We are approaching the time of year for Medicare’s open enrollment. For you pros at this process, you know that it’s time to review your Medicaid Advantage Plan, Supplement and Drug plans to make sure you are set for another year. For you newbies, please get someone to help you through the process. It isn’t for the faint of heart.
However, there are some legal issues regarding Medicare coverage that don’t get the same kind of publicity, but are very important.
For example, a big issue with Medicare coverage is that most people and care providers incorrectly think that Medicare won’t pay much for skilled care like rehabilitation, therapy or wound dressing, in a skilled facility or at home, because they think that Medicare will not pay anymore if the patient is not showing “improvement” or “fails to progress.” This idea has become pervasive in health care, and people simply accept it as the law.
However, “improvement” is not the standard by which Medicare can stop paying for skilled nursing care; it never has been. Glenda Jimmo, who is blind and has an amputated leg, led a 2011 Vermont federal class action lawsuit against Medicare to help clarify coverage for millions of seniors. The government settled the case in 2012 by agreeing that under federal law, people cannot be denied coverage for skilled care just because they have reached a plateau and are not improving. Skilled care coverage is mandatory if medically necessary to maintain a person’s condition, prevent complications or to not backslide. This is a maintenance standard, not an improvement standard.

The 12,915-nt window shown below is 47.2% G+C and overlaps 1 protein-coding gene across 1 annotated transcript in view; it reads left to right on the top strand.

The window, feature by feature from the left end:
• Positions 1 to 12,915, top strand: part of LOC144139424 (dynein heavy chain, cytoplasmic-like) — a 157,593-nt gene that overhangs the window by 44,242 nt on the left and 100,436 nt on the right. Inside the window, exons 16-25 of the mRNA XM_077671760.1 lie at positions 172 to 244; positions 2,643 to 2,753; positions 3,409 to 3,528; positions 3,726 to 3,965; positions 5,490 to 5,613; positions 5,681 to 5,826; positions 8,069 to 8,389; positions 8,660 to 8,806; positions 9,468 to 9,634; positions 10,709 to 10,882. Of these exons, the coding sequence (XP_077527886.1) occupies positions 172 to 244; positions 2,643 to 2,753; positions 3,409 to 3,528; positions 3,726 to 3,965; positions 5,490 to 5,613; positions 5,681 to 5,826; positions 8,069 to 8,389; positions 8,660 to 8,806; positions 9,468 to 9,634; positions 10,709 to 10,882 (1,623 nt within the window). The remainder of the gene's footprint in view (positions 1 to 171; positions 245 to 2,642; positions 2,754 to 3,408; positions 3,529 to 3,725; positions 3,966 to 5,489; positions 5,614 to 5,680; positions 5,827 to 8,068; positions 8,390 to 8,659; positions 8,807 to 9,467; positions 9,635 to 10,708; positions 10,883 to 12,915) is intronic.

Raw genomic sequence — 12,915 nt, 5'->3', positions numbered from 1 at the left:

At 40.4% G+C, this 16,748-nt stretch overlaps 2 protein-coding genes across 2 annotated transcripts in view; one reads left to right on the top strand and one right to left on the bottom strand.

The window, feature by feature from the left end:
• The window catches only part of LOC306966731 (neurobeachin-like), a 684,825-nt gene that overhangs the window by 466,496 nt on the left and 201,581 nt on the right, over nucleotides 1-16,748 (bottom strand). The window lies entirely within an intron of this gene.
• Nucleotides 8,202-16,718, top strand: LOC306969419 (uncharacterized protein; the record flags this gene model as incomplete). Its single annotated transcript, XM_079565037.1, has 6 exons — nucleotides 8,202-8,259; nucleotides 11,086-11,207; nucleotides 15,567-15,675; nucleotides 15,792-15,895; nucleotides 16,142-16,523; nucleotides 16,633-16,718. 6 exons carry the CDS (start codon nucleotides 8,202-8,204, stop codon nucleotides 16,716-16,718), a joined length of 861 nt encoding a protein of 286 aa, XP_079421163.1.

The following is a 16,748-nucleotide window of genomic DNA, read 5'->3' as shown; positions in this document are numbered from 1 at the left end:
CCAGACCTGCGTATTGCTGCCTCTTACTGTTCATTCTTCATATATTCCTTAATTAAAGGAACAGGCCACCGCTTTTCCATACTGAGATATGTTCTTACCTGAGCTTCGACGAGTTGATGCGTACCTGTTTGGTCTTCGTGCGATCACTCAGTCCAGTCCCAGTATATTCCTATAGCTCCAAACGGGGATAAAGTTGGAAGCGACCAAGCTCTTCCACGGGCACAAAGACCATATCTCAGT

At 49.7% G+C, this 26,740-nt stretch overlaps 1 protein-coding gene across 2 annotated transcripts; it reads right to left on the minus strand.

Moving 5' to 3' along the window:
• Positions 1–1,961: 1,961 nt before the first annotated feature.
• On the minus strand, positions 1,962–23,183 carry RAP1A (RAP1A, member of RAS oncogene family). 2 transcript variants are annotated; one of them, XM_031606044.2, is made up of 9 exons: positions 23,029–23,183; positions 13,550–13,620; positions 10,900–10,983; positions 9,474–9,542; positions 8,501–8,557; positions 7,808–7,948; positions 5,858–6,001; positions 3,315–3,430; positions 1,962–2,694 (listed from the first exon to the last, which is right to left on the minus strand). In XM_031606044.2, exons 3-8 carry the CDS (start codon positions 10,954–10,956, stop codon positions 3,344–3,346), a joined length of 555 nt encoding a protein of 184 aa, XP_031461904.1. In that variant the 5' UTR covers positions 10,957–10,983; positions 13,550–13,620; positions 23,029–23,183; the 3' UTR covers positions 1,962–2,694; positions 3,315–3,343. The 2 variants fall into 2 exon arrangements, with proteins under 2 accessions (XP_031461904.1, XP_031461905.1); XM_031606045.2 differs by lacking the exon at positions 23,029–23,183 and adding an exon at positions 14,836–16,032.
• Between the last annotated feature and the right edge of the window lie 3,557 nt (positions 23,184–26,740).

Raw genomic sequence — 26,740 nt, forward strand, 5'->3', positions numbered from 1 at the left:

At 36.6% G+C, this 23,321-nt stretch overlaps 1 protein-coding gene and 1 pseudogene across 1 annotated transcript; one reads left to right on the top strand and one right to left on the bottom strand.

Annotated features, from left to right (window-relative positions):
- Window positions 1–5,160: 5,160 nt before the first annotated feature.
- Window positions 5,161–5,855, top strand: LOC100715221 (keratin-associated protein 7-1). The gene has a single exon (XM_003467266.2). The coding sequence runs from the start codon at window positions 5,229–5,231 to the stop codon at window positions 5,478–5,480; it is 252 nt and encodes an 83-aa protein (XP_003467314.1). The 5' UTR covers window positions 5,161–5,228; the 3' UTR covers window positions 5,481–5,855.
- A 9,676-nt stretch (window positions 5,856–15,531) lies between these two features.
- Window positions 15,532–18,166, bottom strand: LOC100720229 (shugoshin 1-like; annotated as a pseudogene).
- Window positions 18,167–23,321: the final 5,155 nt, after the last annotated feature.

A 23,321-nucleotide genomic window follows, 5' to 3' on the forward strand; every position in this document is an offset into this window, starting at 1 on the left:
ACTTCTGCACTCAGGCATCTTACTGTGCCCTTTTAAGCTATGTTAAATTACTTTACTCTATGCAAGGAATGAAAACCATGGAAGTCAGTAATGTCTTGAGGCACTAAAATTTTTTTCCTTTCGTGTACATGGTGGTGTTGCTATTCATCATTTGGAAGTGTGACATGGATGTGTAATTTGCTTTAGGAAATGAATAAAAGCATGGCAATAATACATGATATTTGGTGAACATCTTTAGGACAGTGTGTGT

This was a landmark decision, and allowed any seniors denied coverage under an improvement standard to appeal their denial. Medicare agreed to rewrite its policy manuals.
Medicare also was required to educate all seniors receiving Medicare and all Medicare skilled care providers about the corrected policy. The Centers for Medicare and Medicaid (CMS) agreed to do so. However, there was no meaningful follow-up, as most providers and seniors still are in need.
On Aug. 17, 2016, the chief federal judge in Vermont issued an opinion and order requiring CMS to continue the education campaign and enforce the “maintenance coverage standard” that the law requires.
Seniors need to learn more about the Jimmo case to ensure they are properly informed and can advocate for themselves if skilled care coverage is needed beyond 25 days.
Laurie G. Steiner is a member of the law firm of Solomon, Steiner & Peck, Ltd. She is a Certified Elder Law Attorney by the National Elder Law Foundation and the Ohio State Bar Association and an accredited attorney for the preparation, presentation and prosecution of claims for veteran’s benefits before the Department of Veterans Affairs (VA). She practices in the areas of Elder Law, Medicaid, VA and Disability Planning, and Estate and Trust Planning and Administration.